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This week’s editor

Tom Rowley is editor of oDR, covering the progressive agenda in Eurasia.

Constitutional conventions: best practice

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As human rights educators, fostering more effective learning and advocacy is often more about how we teach than what we teach.

Mismanagement of timber resources and illegal logging are exacerbating South Sudan’s conflict and destroying the environment, and women are the most severely affected.

American Indians are actively resisting Trump’s efforts and working to achieve their civil and human rights, even as US federal and state governments work to erode them.

A new lawsuit in Colombia involving young plaintiffs seeks to protect their rights to life and health by preventing deforestation and holding the government accountable to its climate action pledges.

When sexual harassment is reframed as gender-based violence and a human rights violation, rather than just “bad behavior”, it changes the possibilities around responsibility and recourse.

Educators and managers can play an important role in building the next generation of resilient human rights advocates.

During transnational security crises, aid recipient governments use foreign aid to increase domestic state repression that targets unarmed political dissidents.

Cartels in Kenya are controlling public resources and access to information, but community mobilization is starting to change this power dynamic.

DNA technology in sexual violence cases can strengthen investigations and prosecutions, but training on how to collect and preserve evidence is equally important and is lacking worldwide.

Perhaps the role of High Commissioner for Human Rights is not do-able after all. Would splitting the position into multiple roles help?

In these turbulent times, business as usual is no longer an option for women’s rights organizations, and we must branch into new methods of operating.

In the volatility in Asia’s human rights situations, can rights defenders and organizations stay globally connected while remaining rooted in grassroots efforts?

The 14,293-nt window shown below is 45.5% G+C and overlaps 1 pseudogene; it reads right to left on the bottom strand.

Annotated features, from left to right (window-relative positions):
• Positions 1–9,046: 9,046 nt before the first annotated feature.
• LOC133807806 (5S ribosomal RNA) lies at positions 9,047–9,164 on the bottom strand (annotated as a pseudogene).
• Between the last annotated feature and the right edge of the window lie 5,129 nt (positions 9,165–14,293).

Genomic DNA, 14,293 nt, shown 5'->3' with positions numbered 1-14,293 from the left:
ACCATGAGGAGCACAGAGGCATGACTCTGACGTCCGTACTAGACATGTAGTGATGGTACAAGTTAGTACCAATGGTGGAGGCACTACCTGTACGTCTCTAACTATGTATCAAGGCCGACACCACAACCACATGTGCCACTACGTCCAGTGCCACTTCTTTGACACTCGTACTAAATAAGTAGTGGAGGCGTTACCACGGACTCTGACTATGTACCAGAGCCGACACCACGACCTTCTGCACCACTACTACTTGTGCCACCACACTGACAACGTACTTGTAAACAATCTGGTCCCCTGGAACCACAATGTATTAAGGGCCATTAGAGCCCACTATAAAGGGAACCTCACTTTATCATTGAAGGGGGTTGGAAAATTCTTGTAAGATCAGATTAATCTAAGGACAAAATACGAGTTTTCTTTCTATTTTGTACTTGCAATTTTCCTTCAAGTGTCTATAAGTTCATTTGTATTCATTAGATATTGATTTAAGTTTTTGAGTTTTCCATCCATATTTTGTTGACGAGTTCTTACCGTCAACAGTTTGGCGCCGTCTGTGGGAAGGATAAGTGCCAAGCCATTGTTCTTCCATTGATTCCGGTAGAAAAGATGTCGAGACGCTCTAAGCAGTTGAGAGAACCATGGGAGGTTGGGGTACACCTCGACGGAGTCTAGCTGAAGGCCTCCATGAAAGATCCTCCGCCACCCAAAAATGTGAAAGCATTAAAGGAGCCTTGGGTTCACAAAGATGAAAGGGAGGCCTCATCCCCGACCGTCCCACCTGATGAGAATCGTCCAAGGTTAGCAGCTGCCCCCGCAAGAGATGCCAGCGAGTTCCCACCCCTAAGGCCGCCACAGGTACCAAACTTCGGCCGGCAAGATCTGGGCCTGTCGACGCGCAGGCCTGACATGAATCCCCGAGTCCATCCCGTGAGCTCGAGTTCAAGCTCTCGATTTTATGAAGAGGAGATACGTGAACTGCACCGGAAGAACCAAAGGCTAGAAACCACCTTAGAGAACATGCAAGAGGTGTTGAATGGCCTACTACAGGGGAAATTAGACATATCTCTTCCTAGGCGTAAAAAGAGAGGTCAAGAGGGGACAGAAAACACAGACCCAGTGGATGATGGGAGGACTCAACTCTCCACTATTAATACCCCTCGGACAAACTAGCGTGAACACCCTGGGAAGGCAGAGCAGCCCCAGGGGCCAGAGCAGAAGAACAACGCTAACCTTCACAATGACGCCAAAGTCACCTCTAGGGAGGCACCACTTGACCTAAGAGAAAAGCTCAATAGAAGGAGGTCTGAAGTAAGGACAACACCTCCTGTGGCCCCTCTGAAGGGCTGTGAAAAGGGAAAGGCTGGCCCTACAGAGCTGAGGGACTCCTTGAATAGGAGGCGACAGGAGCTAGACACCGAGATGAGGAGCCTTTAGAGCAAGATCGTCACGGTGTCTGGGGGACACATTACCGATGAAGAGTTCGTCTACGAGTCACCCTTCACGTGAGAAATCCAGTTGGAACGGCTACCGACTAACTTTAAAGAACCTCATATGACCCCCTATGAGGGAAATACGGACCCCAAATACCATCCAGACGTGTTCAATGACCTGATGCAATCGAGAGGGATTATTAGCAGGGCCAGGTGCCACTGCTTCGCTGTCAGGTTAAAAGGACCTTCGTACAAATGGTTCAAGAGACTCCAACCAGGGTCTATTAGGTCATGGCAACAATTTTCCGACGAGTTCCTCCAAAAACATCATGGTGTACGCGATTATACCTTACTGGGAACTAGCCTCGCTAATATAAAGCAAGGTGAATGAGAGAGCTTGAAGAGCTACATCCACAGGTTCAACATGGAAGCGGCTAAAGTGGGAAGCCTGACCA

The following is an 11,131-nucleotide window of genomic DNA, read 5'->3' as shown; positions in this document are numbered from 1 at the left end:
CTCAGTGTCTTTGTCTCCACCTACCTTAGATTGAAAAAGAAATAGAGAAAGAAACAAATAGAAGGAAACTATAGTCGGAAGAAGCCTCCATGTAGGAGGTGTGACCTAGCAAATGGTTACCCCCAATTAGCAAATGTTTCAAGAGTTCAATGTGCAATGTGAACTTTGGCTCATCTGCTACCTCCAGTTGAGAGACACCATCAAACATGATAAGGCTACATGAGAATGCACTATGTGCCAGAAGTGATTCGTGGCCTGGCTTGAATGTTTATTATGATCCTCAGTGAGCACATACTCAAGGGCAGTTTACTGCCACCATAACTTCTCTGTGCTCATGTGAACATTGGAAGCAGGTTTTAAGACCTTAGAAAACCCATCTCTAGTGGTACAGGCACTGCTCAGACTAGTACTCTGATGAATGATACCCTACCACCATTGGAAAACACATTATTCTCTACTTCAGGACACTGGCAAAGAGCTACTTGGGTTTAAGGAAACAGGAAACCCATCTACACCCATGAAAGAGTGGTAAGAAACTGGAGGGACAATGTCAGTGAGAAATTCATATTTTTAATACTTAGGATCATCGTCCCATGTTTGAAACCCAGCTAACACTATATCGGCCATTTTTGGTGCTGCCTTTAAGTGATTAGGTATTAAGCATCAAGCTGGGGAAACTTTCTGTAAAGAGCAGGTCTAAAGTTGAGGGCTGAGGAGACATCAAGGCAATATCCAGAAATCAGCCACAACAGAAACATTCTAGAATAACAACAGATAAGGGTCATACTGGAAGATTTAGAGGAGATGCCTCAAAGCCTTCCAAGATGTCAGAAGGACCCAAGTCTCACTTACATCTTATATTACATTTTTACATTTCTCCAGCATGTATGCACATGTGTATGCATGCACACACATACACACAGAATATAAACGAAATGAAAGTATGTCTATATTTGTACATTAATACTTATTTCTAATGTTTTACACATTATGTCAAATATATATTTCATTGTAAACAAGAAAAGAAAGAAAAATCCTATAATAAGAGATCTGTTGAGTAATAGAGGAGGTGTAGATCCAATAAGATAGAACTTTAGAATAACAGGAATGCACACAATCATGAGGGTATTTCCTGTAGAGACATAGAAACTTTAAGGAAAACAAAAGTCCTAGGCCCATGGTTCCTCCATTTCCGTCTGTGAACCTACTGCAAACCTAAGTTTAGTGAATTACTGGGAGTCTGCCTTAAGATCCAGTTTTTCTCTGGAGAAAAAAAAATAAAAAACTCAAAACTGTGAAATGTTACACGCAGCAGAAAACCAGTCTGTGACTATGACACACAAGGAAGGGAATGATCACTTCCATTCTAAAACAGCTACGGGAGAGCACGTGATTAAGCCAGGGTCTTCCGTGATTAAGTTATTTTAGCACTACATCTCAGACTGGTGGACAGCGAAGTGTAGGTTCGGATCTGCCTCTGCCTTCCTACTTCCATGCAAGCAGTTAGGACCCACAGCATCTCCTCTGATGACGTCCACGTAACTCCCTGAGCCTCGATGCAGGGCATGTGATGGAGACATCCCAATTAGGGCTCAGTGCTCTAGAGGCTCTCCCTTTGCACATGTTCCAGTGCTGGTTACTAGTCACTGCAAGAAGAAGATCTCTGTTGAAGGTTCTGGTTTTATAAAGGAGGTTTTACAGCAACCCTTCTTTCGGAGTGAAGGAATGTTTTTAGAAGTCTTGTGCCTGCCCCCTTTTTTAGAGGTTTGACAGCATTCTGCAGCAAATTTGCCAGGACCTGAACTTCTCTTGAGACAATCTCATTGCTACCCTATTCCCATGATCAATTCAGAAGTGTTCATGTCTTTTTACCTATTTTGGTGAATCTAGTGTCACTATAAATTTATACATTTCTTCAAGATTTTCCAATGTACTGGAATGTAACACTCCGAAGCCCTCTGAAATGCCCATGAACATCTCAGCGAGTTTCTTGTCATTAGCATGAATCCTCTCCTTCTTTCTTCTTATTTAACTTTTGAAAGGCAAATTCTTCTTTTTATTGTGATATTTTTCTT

The prohibition on reproductive gene editing to enhance human capabilities is weakening in the face of scientific breakthroughs—leaving universal human rights at risk without immediate intervention.

Trends analysis allows human rights activists to see where human rights funding is going, and where it’s not. But what further questions do these findings spark about the human rights movement?

The early departure—yet again—of a UN High Commissioner for Human Rights suggests it’s time to re-think the office’s priorities and strengthen its mandate.

Indonesia used to have a reputation of tolerance, but inflammatory rhetoric from politicians has led to an increase in violations against the LGBTI community, forcing human rights advocates to fight harder for equality.

Global recognition of the right to a healthy environment is long overdue. There are opportunities emerging to do so, and this would give crucial support to threatened environmental activists.

The amount of digital information available online presents human rights practitioners with a valuable opportunity to document abuses and address a broad scope of issues, but collecting the right information requires specialized skills and tools.

On World Leprosy Day, organizations across the world must come together to raise awareness and work towards the implementation of concrete goals to end discrimination around leprosy.

The challenges facing civil society now aren’t about reviving our weakening democracies—they are about re-imagining democracy for a radically changed world.